Rep. Andrew Thapedi, a Democratic state legislator in Illinois, has introduced a bill that would create a state holiday honoring Barack Obama in the land of Lincoln. You might think, given the former president’s ties to the state, and particularly to the city of Chicago, such a proposal would be a slam-dunk.
Well, you’d be wrong.
As detailed in an article over at Politico, making the holiday a reality is by no means an easy feat.
For one thing, there is the rancor over his presidency. Beyond the political agenda pursued by Obama during his time in office, many see his eight years in charge of the country as having ushered in a new and unfortunate era in politics, one where America is now so thoroughly divided that even “regular folks” possessed of differing political viewpoints find it difficult to get along.
Describing the variety of reactions to his proposal, Rep. Thapedi says, “It has been a hodge-podge of responses, from one end of the spectrum to the other: joy, jubilation on one side; absolute, unadulterated venom on the other side.”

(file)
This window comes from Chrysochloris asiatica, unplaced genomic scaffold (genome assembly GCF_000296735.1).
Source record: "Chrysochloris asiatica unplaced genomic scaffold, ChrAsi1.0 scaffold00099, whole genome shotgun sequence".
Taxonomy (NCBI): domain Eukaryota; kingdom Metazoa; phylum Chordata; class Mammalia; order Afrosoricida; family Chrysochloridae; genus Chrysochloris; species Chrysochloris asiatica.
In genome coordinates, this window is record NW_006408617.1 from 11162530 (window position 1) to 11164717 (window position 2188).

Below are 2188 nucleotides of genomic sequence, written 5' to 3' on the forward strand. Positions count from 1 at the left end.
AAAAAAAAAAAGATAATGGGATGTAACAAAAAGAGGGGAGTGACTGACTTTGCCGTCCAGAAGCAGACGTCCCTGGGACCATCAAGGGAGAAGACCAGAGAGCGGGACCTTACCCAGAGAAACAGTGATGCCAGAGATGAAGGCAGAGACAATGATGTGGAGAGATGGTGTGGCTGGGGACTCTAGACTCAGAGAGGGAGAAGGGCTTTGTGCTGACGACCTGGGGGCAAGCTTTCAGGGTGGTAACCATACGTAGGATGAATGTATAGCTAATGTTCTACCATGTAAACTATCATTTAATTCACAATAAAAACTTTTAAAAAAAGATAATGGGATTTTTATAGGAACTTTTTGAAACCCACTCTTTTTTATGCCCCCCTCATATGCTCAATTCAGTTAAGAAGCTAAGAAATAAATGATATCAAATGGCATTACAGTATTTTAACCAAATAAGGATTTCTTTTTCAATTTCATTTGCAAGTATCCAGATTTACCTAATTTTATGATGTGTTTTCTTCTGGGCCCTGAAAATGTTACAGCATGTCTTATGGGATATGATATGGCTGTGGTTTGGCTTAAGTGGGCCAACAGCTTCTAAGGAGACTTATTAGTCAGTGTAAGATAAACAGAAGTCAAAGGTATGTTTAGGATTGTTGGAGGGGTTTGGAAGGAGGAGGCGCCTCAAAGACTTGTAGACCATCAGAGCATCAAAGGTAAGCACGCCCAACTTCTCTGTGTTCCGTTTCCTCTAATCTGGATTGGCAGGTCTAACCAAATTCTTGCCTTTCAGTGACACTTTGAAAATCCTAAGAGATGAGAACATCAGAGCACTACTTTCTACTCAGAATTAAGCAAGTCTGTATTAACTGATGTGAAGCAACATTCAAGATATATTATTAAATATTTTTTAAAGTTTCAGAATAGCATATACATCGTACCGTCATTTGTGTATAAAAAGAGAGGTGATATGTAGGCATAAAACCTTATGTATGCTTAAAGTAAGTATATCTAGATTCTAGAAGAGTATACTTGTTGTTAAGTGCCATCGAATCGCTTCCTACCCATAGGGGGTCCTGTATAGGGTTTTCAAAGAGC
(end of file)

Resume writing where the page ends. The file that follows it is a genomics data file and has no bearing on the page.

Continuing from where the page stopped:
Outside of the particularly harsh criticisms of Obama’s political legacy, many think it is simply too soon to talk about a holiday. A lot of people find it peculiar to consider such an honor for someone who just left office and who remains a relatively young person.
According to Pat Brady, former chairman of the Illinois Republican Party, while “Democrat or Republican, we should take some pride in” the fact that Obama is “the first African-American president in the history of the country,” creating an actual state holiday right now would be pushing things.
“I think most people see [a debate over a day off] as: ‘Why are we talking about this now?’”
In California, where other official recognitions of Obama have been proposed, Harmeet Dhillon of San Francisco, a representative on the Republican National Committee, echoed the objection that not enough time has passed to make such efforts appropriate.
“I believe that privilege should really be reserved for people who have passed away,” Dhillon said. “I would take the same view on naming things after the Bush presidents, or after Clinton.’”
To Dhillon, it is “contrary to our concept of citizen-servants” to bestow that kind of recognition on living politicians.
By Robert G. Yetman, Jr. Editor At Large